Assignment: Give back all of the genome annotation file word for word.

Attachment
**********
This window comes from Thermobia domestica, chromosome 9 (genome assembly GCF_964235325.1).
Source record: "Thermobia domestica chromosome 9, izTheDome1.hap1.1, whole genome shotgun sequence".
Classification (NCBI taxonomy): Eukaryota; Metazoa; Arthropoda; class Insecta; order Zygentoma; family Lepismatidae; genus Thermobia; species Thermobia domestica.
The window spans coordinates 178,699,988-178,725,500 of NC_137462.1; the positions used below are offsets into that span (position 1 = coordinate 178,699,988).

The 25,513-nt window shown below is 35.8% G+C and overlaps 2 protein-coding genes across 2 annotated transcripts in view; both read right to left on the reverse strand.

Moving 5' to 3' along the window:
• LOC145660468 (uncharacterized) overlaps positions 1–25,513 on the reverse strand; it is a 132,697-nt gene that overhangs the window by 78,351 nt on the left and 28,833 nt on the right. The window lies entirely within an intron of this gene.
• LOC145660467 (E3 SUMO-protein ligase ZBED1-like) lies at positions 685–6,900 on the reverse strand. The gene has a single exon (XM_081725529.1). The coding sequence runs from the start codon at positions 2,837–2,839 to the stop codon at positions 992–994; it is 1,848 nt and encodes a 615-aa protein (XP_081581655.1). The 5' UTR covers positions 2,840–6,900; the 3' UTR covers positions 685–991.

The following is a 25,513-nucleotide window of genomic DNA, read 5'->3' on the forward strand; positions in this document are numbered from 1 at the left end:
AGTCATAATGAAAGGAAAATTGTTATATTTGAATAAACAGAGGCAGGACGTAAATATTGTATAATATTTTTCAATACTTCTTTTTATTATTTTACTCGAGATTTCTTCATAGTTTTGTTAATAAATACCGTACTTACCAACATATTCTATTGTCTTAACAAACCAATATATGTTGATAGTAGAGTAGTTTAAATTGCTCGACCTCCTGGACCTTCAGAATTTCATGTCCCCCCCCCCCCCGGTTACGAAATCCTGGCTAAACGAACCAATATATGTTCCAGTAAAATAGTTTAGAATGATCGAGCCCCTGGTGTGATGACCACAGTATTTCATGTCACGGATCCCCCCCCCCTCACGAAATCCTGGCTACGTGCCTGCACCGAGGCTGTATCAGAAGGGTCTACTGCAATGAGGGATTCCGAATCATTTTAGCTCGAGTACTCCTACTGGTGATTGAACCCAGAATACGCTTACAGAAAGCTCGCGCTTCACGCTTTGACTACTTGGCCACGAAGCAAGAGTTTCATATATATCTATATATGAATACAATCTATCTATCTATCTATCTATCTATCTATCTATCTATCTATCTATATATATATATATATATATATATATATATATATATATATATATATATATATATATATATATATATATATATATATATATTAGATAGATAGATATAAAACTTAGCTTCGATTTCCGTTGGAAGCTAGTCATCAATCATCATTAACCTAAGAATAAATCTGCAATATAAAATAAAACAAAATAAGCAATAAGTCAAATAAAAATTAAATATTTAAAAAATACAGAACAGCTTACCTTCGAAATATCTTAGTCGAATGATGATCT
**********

This window comes from Thermobia domestica, chromosome 9 (genome assembly GCF_964235325.1).
Source record: "Thermobia domestica chromosome 9, izTheDome1.hap1.1, whole genome shotgun sequence".
Classification (NCBI taxonomy): Eukaryota; Metazoa; Arthropoda; class Insecta; order Zygentoma; family Lepismatidae; genus Thermobia; species Thermobia domestica.
The window spans coordinates 178,699,988-178,725,500 of NC_137462.1; the positions used below are offsets into that span (position 1 = coordinate 178,699,988).

The 25,513-nt window shown below is 35.8% G+C and overlaps 2 protein-coding genes across 2 annotated transcripts in view; both read right to left on the reverse strand.

Moving 5' to 3' along the window:
• LOC145660468 (uncharacterized) overlaps positions 1–25,513 on the reverse strand; it is a 132,697-nt gene that overhangs the window by 78,351 nt on the left and 28,833 nt on the right. The window lies entirely within an intron of this gene.
• LOC145660467 (E3 SUMO-protein ligase ZBED1-like) lies at positions 685–6,900 on the reverse strand. The gene has a single exon (XM_081725529.1). The coding sequence runs from the start codon at positions 2,837–2,839 to the stop codon at positions 992–994; it is 1,848 nt and encodes a 615-aa protein (XP_081581655.1). The 5' UTR covers positions 2,840–6,900; the 3' UTR covers positions 685–991.

The following is a 25,513-nucleotide window of genomic DNA, read 5'->3' on the forward strand; positions in this document are numbered from 1 at the left end:
AGTCATAATGAAAGGAAAATTGTTATATTTGAATAAACAGAGGCAGGACGTAAATATTGTATAATATTTTTCAATACTTCTTTTTATTATTTTACTCGAGATTTCTTCATAGTTTTGTTAATAAATACCGTACTTACCAACATATTCTATTGTCTTAACAAACCAATATATGTTGATAGTAGAGTAGTTTAAATTGCTCGACCTCCTGGACCTTCAGAATTTCATGTCCCCCCCCCCCCCGGTTACGAAATCCTGGCTAAACGAACCAATATATGTTCCAGTAAAATAGTTTAGAATGATCGAGCCCCTGGTGTGATGACCACAGTATTTCATGTCACGGATCCCCCCCCCCTCACGAAATCCTGGCTACGTGCCTGCACCGAGGCTGTATCAGAAGGGTCTACTGCAATGAGGGATTCCGAATCATTTTAGCTCGAGTACTCCTACTGGTGATTGAACCCAGAATACGCTTACAGAAAGCTCGCGCTTCACGCTTTGACTACTTGGCCACGAAGCAAGAGTTTCATATATATCTATATATGAATACAATCTATCTATCTATCTATCTATCTATCTATCTATCTATCTATCTATATATATATATATATATATATATATATATATATATATATATATATATATATATATATATATATATATATATATATATATTAGATAGATAGATATAAAACTTAGCTTCGATTTCCGTTGGAAGCTAGTCATCAATCATCATTAACCTAAGAATAAATCTGCAATATAAAATAAAACAAAATAAGCAATAAGTCAAATAAAAATTAAATATTTAAAAAATACAGAACAGCTTACCTTCGAAATATCTTAGTCGAATGATGATCT